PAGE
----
What options do home buyers truly value? What will they pay more to get? Whatever builders think consumers may say, "quality windows" is probably not high on the list.
Anyone who has lived with low quality -- or poorly installed -- windows can attest to the problems they can cause. Walls and floors suffer damage from dampness. Fabrics fade. Energy costs skyrocket. A home built with mediocre windows to shave upfront costs can turn into a big ticket headache for buyers and builders in the long run.
Many buyers don't realize this until after they've moved in. When they're making the decisions that will affect the quality of their home, buyers rarely focus on windows. And the few who do usually don't know how to weigh the added quality against the added cost.
"Traditionally, windows have not been the first thought with home buyers," acknowledges Cameron Snyder, brand public relations manager at Bayport, Minn.'s Andersen Corp. "They're concerned with countertops, faucets, and so on. They don't know that windows affect not only the outside of the house, but the inside."
Selling top-quality windows as an upgrade involves added sales effort, builders concede. "At the consumer level, as with any new technology, it requires some education, but when people learn about it and understand it, it's one of the cost-effective items that they will want in their home," says Joyce Mason, vice president of marketing at Pardee Homes, in Los Angeles.
For many production builders, offering a variety of window choices also opens up a Pandora's box of design modifications many builders would simply rather avoid. But as builders continue to look for ways to raise their customer satisfaction scores, and suppliers improve how windows are made and installed, it appears the quality and features of windows that builders include in new homes are improving.
A Touch of Glass
In turn, builders educating home buyers about recent improvements in windows say they are able to recover the higher cost into the price of the home. The finest windows, properly installed, can cost between 15 percent to as much as twice the price of lower-quality windows, according to suppliers.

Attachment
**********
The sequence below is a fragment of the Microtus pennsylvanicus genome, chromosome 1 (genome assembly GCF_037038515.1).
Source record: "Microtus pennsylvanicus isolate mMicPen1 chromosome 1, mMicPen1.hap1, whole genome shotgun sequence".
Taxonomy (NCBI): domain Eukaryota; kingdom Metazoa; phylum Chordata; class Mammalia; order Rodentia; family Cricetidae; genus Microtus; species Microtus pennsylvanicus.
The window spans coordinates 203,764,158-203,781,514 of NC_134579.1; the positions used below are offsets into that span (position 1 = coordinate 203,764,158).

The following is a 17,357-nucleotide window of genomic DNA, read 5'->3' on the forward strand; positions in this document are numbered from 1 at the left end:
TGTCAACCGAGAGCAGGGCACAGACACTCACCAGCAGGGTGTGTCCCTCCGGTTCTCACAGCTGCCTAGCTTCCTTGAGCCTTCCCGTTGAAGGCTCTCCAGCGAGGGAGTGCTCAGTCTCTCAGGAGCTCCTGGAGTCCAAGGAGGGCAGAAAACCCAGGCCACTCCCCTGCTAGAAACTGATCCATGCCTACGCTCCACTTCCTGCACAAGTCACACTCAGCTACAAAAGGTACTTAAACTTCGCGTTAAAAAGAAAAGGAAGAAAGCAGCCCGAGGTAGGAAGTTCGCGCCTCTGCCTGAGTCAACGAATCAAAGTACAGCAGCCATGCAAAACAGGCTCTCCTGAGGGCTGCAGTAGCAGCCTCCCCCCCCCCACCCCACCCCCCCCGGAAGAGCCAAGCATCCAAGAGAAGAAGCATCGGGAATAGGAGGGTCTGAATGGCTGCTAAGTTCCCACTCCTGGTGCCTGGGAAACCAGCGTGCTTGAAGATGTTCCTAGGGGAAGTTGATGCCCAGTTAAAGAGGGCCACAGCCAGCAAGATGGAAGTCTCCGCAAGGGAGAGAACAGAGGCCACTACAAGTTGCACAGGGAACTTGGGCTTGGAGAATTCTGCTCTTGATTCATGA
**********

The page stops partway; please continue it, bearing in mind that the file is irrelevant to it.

Jim Lewis, director of quality assurance at John Laing Homes, in Newport Beach, Calif., notes that higher-quality vinyl windows, installed by specialists, are now the standard in John Laing tract homes. "They are trouble-free," he says. "They operate very well, are easy to keep clean, and all will pop out easily for cleaning." The buyers usually don't question the choice of windows, he says, but he notices the beauty of vinyl-clad wood windows and points out that the heat-fused mitred corners are as good as "welded" into the wall. "There are no seams, which could create problems" with leakage or cracking, he says.
Proper installation is critical. Increasingly, builders are relying on specialty installers who follow the manufacturers' installation instructions to the letter, says John Laing's Lewis. "All these guys do is install windows. And they're good at it."
Marvin Windows and Doors, of Warroad, Minn., offers a one and a half-day training session dealing with its products -- with an emphasis on proper installation techniques.
Another critical factor for builders, according to Mike Jackson, president of MI Home Products, in Gratz, Pa., is delivery cycle time and making sure builders get their window orders precisely when and where they want them.